Pressure Sores

A pressure sore is an injury that damages the skin and underlying tissue. These sores are also referred to as pressure ulcers or bedsores and they range in severity from mild (minor skin reddening) to severe (deep craters down to muscle and bone). Unrelieved pressure on the skin squeezes tiny blood vessels that supply the skin with nutrients and oxygen. When skin is starved of nutrients and oxygen for too long, the tissue dies and a pressure sore forms.

  • Skin reddening that disappears after pressure is removed is normal and not a pressure sore.
  • Dehydrated or damaged tissue is less tolerant of pressure, friction and shearing, especially over bony areas.

Damage occurs with high pressure over a short period of time or with less pressure over a long period of time. Current research indicates that damage begins inward and is unseen until it moves outward with surface skin destruction. Other factors cause pressure sores too. If a person slides down in the bed or chair, blood vessels can stretch or tear and cause pressure sores. Even slight rubbing or friction on the skin may cause minor pressure sores.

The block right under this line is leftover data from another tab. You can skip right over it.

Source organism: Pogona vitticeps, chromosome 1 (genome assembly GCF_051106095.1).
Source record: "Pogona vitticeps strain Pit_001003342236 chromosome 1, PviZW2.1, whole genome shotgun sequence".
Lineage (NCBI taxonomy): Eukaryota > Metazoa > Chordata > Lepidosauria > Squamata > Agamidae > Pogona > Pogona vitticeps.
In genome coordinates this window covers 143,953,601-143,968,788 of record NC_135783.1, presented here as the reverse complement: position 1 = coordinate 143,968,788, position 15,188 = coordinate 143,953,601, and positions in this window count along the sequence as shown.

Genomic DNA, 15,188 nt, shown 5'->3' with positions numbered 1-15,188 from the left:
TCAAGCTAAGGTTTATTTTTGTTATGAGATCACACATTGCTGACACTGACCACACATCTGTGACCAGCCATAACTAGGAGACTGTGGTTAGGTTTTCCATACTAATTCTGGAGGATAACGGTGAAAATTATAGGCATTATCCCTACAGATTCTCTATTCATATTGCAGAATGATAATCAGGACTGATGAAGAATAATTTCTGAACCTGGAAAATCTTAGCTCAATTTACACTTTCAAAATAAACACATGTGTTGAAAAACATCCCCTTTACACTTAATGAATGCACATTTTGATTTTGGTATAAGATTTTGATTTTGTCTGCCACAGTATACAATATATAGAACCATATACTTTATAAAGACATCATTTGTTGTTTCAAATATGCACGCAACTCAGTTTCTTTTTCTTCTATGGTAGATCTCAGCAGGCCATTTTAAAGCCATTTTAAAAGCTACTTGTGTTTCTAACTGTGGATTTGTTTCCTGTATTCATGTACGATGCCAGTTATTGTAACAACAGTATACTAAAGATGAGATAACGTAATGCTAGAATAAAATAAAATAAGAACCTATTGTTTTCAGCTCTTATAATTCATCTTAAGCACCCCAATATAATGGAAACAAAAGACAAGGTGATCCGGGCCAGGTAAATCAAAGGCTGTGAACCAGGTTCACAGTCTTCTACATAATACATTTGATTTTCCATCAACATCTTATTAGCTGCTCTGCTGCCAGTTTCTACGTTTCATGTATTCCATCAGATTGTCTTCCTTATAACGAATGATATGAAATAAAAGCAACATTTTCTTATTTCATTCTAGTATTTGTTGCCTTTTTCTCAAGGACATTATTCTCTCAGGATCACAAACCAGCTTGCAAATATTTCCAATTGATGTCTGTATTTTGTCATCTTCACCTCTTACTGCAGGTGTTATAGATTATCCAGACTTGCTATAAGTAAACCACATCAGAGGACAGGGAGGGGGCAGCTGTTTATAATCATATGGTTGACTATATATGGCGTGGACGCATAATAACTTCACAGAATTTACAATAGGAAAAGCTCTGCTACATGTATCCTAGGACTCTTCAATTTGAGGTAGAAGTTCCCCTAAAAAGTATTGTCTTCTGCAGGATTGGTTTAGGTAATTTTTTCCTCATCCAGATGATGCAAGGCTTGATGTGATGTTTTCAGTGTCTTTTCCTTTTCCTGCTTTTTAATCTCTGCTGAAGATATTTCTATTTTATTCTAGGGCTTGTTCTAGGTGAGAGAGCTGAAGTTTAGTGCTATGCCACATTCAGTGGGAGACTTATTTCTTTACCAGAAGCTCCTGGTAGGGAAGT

Medical conditions, such as diabetes (which leads to decreased circulation), severe weight loss, and cancer (which causes tissue wasting) may further increase risk.

 


Latest News

More news

What's hot

Mm_2014_group_caroline_1

Women's Mini Marathon

Grab your girls and join Team MS Ireland in the 2017 Vhi Women's Mini Marathon! #GetActiveForMS

Find out more

Events Calendar

» Our next Event

31 March 2017: Ongoing Group Physiotherapy Classes for people with MS every Friday Morning in Tuam. If you are interested in join...

View all events

eNEWS SIGNUP

If you'd like to receive e-news updates from The Society please enter your email address below. If you want to know more about how we manage personal data then please see our privacy policy.

My local MSI

Map of MS Ireland's service areas South Mid West West Midlands South East North East North West North Dublin City and Fingal South West Dublin and Kildare South East Dublin and Wicklow